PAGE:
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Friday, April 1, 2011

Robert Wilhelm Eberhard Bunsen

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The pioneer of Photochemistry, forerunner in the field of organoarsenic chemistry, and discoverer of caesium and rubidium Robert Wilhelm Eberhard Bunsen was a German Scientist who was born a day ago in 1811(31.03.1811) in Gottingen. He was the youngest of four sons of the Chief librarian of the University of Gottingen and the Professor of Modern Philology, Christian Bunsen (1770 -1837). The Encyclopedia Britannica has cited his date of birth as 31st March. However, sources disagree on it. A hand written Curriculum Vitae and Bunsen’s Parish register mention that his date of birth was 30th March.

Bunsen attended his school in Holzminden, and matriculated at Gottingen in 1828. He studied Chemistry with Friedrich Stromeyer and obtained Ph.D. degree in 1831. He travelled extensively in Germany, France and Australia for two years and met with Friedlieb Runge, the discoverer of aniline and isolator of Caffeine (1819). It was during his tour of the period that he could meet some other eminent scientists as well. Bunsen did not marry and remained bachelor the whole life.

Gustav Kirchhoff( left ) and Robert Bunsen (right)
source: Wikipedia 

Bunsen's Grave in Heidelberg
source: Wikipedia 

University Service
Bunsen became a lecturer at Gottingen where he started his original researches in chemistry. There he began experimental studies of the (in) solubility of metal salts of arsenous acid. His discovery of the Iron Oxide hydrate as a precipitating agent is still the best known antidote against arsenic poisoning.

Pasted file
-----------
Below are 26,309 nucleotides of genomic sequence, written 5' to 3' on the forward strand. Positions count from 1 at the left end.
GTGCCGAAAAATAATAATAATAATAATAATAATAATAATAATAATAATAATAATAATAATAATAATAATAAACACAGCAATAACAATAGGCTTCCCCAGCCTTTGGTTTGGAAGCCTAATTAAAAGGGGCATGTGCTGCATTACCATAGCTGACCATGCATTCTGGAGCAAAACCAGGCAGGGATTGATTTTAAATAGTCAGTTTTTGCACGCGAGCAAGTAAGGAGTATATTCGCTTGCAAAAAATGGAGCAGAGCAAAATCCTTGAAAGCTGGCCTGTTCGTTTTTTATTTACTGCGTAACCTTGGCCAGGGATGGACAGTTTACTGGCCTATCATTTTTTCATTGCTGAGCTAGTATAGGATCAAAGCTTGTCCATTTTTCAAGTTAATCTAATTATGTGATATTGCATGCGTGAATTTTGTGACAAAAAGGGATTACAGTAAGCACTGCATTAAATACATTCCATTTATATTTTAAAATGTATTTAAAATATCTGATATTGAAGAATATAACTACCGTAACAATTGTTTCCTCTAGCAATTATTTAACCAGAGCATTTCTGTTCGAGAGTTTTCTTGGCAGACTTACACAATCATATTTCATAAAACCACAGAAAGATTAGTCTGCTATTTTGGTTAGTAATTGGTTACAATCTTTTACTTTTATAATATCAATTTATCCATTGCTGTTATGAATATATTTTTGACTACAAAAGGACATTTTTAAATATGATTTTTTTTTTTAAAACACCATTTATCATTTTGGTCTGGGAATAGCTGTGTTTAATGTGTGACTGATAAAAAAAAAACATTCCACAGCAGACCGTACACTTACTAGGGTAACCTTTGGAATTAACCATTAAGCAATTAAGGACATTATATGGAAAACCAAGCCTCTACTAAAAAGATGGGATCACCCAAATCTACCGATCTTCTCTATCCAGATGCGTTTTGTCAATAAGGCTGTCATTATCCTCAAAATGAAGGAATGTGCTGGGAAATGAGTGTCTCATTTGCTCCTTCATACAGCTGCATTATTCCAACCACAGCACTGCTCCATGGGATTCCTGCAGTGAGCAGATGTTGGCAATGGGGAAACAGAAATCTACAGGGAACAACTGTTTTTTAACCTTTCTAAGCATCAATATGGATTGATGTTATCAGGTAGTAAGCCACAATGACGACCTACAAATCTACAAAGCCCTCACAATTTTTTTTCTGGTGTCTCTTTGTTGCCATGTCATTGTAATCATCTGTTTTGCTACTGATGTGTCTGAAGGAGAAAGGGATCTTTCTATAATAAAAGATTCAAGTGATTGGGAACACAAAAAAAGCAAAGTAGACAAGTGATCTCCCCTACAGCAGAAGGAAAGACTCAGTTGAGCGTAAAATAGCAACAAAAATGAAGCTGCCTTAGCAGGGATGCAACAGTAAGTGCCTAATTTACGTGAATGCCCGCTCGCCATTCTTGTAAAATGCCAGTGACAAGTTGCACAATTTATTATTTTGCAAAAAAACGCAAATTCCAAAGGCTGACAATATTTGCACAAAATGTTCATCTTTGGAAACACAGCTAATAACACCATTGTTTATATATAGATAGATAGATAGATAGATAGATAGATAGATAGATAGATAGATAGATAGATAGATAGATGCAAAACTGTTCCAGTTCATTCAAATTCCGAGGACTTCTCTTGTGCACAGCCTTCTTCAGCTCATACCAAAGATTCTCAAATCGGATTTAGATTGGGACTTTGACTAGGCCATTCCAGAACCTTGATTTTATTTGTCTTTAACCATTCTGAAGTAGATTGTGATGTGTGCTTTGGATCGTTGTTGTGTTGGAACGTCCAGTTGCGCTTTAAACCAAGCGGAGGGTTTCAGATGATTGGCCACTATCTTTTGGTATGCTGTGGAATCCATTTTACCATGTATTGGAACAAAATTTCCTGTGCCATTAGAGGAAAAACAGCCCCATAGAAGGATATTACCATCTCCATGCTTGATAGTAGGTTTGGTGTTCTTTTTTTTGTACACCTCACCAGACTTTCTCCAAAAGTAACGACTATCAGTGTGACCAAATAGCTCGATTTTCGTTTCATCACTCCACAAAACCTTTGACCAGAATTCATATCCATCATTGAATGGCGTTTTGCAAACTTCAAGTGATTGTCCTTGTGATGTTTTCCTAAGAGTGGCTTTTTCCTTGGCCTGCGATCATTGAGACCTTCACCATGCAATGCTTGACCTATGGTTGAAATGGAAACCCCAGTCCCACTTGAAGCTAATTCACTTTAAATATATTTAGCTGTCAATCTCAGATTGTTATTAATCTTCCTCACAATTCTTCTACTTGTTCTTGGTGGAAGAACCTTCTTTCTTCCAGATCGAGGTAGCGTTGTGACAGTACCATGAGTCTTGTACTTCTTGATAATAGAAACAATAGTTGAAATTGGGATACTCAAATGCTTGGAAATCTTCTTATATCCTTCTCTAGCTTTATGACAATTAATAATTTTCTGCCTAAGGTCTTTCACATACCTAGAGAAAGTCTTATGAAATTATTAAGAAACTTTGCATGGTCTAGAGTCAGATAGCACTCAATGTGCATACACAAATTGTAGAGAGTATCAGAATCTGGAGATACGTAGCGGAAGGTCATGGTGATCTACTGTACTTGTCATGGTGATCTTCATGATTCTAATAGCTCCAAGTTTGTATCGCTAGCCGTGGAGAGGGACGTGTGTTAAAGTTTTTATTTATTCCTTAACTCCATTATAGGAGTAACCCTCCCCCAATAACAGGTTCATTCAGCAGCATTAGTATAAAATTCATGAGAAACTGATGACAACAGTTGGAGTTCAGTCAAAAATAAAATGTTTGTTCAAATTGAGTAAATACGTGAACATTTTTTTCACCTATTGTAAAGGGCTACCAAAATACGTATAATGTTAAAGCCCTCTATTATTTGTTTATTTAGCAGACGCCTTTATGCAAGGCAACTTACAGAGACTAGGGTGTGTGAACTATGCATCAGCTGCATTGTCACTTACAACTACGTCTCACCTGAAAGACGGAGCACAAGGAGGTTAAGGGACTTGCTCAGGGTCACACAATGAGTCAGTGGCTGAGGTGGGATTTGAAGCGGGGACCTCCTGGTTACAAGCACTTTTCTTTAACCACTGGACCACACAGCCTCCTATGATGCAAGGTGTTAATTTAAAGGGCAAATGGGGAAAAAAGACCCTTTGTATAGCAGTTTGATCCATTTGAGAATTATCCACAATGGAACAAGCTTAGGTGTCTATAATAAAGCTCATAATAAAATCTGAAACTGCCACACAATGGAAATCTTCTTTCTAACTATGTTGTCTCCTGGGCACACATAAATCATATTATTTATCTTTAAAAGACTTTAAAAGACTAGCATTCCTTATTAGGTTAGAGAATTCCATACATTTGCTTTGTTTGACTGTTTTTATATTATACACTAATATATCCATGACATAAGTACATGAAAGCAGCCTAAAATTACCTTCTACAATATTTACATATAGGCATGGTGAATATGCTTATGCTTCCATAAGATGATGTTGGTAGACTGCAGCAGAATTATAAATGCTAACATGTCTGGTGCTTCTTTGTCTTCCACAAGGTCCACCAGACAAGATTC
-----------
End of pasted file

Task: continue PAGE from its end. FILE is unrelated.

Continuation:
He was the developer of the Bunsen burner an improved version of the laboratory burners. He discovered the elements Caesium and Rubidium with Gustav Kirchhoff and hence the Bunsen-Kirchhoff Award for spectroscopy is named after these two scientists. Bunsen investigated emission spectra of heated elements. He accepted an associate professorship at the University of Marburg after three years. Here he continued his studies on Cacodyl derivatives. Later he was promoted to full professorship in 1841.Cacodyl is extremely toxic and undergoes spontaneous combustion in dry air and hence, it is very difficult to work with. It was specially his discovery of Cacodyl that brought him wide acclaim. It is reported that Bunsen died of arsenic poisoning. He had already lost his right eye in an explosion with Cacodyl. Bunsen was the creator of Bunsen Cell Laboratory in which he used a carbon electrode instead of the expensive platinum electrode that was used in the electrochemical cell of William Robert Grove.

It was during late 1852 that Bunsen became the successor of Leopold Gmelin at the University of Heidelberg where he used electrolysis to produce pure metals such as chromium, magnesium, aluminum, manganese, sodium, barium, calcium and lithium. He studied the photochemical formation of Hydrogen Chloride from Hydrogen and Chlorine in a long collaboration with Henry Enfield Roscoe.

Bunsen joined Gustav Kirchhoff to study the emission spectra of heated elements. This is a research area which is called as Spectrum Analysis. It was during this research that Bunsen developed an improved burner with the help of his laboratory assistant Peter Desaga. This burner provided a very hot and clean flam. The same is now called as Bunsen burner.

Key WordsPhotochemistry, Robert Wilhelm Eberhard Bunsen, Gustav Kirchhoff, emission spectra of heated elements, Bunsen burner

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